Skip site navigation (1) Skip section navigation (2)

HOT - preliminary results

From: "Pavan Deolasee" <pavan(dot)deolasee(at)enterprisedb(dot)com>
To: <pgsql-hackers(at)postgresql(dot)org>
Subject: HOT - preliminary results
Date: 2007-03-01 13:49:46
Message-ID: 45E6D9FA.9060309@enterprisedb.com (view raw or flat)
Thread:
Lists: pgsql-hackers
Hi All,

Here are some preliminary numbers with the HOT 4.0 patch that I sent
out earlier today. These are only indicative results and should not be
used to judge the performance  of HOT in general. I have intentionally
used the setup favorable to HOT. The goal here is to point out the best
usage of HOT so that we get some early feedback about its usefulness.
We still need to run several benchmark tests to see where it would
be useful and where it would add unnecessary overhead without any
real gains. This would also require lot of tuning and would be heavily
dependent on the community feedback/suggestions.

I used a modified pgbench to test HOT with just accounts and history
tables. The only operations are UPDATE on the accounts and INSERT
into the history table. So basically I removed other UPDATEs and SELECT
statements from the pgbench tpc_b tests.

The machine has 2 GB RAM, but the shared_buffers are set to 128MB
to make the tests  IO bound. fsync is turned on and autovacuum
is enabled with a naptime of 60 seconds and scale factor of 0.2.

We had runs with 90 scaling factor, 90 clients and 50000 txns / client.
The "accounts" table is created with a fillfactor of 90 so that there is
free space available for initial HOT UPDATEs.

Here are the results with current CVS HEAD.


transaction type: TPC-B (sort of)
scaling factor: 90
number of clients: 90
number of transactions per client: 50000
number of transactions actually processed: 4500000/4500000
tps = 1007.451264 (including connections establishing)
tps = 1007.512019 (excluding connections establishing)
---------------------------------------------------------------------------------


In the same setup and with the same fillfactor, HOT gave us the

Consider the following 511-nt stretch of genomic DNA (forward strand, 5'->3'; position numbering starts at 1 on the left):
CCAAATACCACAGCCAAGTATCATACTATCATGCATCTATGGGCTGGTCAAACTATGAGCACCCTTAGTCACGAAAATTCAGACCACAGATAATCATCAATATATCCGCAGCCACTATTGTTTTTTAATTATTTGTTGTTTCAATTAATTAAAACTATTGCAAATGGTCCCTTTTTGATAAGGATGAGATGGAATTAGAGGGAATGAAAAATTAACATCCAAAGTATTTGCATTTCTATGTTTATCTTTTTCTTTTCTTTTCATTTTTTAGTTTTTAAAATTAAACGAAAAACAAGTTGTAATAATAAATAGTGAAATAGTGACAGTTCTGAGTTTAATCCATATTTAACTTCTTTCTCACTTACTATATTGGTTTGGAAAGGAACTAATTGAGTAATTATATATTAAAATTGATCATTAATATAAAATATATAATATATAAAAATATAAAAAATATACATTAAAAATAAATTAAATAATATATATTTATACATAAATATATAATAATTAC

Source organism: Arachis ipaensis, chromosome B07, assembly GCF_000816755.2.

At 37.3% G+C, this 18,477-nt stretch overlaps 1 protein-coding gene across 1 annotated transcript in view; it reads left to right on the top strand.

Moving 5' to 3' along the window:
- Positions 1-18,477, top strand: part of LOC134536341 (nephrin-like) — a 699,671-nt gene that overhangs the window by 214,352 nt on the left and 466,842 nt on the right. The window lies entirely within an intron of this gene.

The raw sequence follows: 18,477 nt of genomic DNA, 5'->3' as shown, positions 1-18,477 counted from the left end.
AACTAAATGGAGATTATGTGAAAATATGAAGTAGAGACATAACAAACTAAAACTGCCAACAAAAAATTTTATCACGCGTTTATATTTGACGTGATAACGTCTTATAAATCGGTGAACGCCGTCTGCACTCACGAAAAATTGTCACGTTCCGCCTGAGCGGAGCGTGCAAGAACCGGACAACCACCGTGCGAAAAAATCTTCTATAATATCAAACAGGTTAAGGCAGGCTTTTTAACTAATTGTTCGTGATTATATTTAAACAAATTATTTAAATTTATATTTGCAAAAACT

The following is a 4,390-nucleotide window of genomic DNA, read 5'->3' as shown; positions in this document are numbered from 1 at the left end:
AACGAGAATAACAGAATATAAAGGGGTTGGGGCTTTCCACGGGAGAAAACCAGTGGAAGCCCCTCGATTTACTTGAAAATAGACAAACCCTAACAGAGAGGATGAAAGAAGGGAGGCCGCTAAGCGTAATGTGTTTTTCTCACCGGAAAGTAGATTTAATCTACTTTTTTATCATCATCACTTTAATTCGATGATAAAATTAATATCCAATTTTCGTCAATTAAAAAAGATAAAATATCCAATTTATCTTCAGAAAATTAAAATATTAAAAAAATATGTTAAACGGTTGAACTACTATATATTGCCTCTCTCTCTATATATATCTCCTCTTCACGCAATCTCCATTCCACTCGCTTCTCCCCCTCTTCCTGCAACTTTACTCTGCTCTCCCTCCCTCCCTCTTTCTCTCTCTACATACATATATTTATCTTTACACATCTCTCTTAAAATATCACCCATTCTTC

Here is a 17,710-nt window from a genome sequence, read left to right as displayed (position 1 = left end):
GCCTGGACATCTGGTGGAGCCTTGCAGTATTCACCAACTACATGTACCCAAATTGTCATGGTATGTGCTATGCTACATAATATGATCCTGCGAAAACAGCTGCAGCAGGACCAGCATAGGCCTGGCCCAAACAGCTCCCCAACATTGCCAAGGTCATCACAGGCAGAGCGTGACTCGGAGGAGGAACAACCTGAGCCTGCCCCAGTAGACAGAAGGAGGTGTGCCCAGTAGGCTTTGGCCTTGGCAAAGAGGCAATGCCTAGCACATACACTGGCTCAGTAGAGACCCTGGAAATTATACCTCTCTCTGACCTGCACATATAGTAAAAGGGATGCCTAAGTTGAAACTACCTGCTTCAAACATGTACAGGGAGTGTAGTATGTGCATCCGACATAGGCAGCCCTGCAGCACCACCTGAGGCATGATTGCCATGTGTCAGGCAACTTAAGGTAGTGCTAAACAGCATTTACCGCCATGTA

following results:

transaction type: TPC-B (sort of)
scaling factor: 90
number of clients: 90
number of transactions per client: 50000
number of transactions actually processed: 4500000/4500000
tps = 2006.098739 (including connections establishing)
tps = 2006.361857 (excluding connections establishing)
---------------------------------------------------------------------------------

Thats a good jump of 100% in terms of tps. A more detail analysis
shows that HOT helps keep the size of the "accounts" table and
the index almost constant.

With CVS HEAD, the accounts relation and the index grows
considerably at the end of the test.
 
accounts       157895  (initial size)       49284 (increase)
accounts_pkey  19709   (initial size)       19705 (increase)
 

Whereas HOT keeps the table sizes stable.

accounts         157895 (initial size)    43 (increase)
accounts_pkey    19709 (initial size)      0 (increase)


This easily explains the significant jump in the tps. Of course, things 
might
not always work in favor of HOT. Few things that can easily dampen the
performance that come to my mind are:

- Index key column UPDATEs

HOT works on the premise that index column does not change often.
If that is not the case, HOT is not used and might put unnecessary
overhead in the execution path.

- Often change in tuple size between UPDATEs

This may limit our ability to reuse the heap-only and dead root tuples.
It may also lead to tuple level fragmentation when we reuse a larger
dead tuple to store a smaller new tuple. Thankfully it would be much
easier to correct row-level fragmentation without a VACUUM-strength
lock.

- Long running transactions

This can lead to very long HOT-update chains. Still my guess is
it won't be much worse than the current behavior.


- HOT-updates on very small tables

We prune the HOT-update chain in the SELECT path. This requires
releasing the SHARE lock and acquiring EXCLUSIVE lock on the page.
I am wondering for very small tables, can that be point of contention ?
Also, if the small tables can always fit completely in the buffer pool and
can be vacuumed very frequently, HOT may not very effective. I ran
the above mentioned tests with normal pgbench and HOT boosts
tps from 976 to 1024, though it shows good value in keeping the
small table size stable.

With CVS HEAD:

accounts       157895 (initial size)   41157 (increase)
accounts_pkey  19709  (initial size)   19705 (increase)

tellers        5  (initial size)       2017  (increase)
tellers_pkey   4  (initial size)       537   (increase)

branches       1  (initial size)       256   (increase)
branches_pkey  2  (initial size)       605   (increase)
 

With HOT:

accounts       157895  (initial size)  39 (increase)
accounts_pkey  19709 (initial size)    0 (increase)

tellers        5  (initial size)      87 (increase)
tellers_pkey   4  (initial size)      3 (increase)

branches       1  (initial size)      66 (increase)
branches_pkey  2  (initial size)      0 (increase)
 
I would like to emphasis again that we still need many more
tests, in different environments and setups, to measure performance
impact of HOT, good or bad. But these tests should be a good starting
point to believe that HOT is working on the expected lines.

Thanks,
Pavan


-- 

EnterpriseDB     http://www.enterprisedb.com


Responses

pgsql-hackers by date

Next:From: Magnus HaganderDate: 2007-03-01 13:50:10
Subject: Re: [HACKERS] urgent: upgraded to 8.2, getting kernel panics
Previous:From: Simon RiggsDate: 2007-03-01 13:41:44
Subject: Re: Revitalising VACUUM FULL for 8.3

Privacy Policy | About PostgreSQL
Copyright © 1996-2014 The PostgreSQL Global Development Group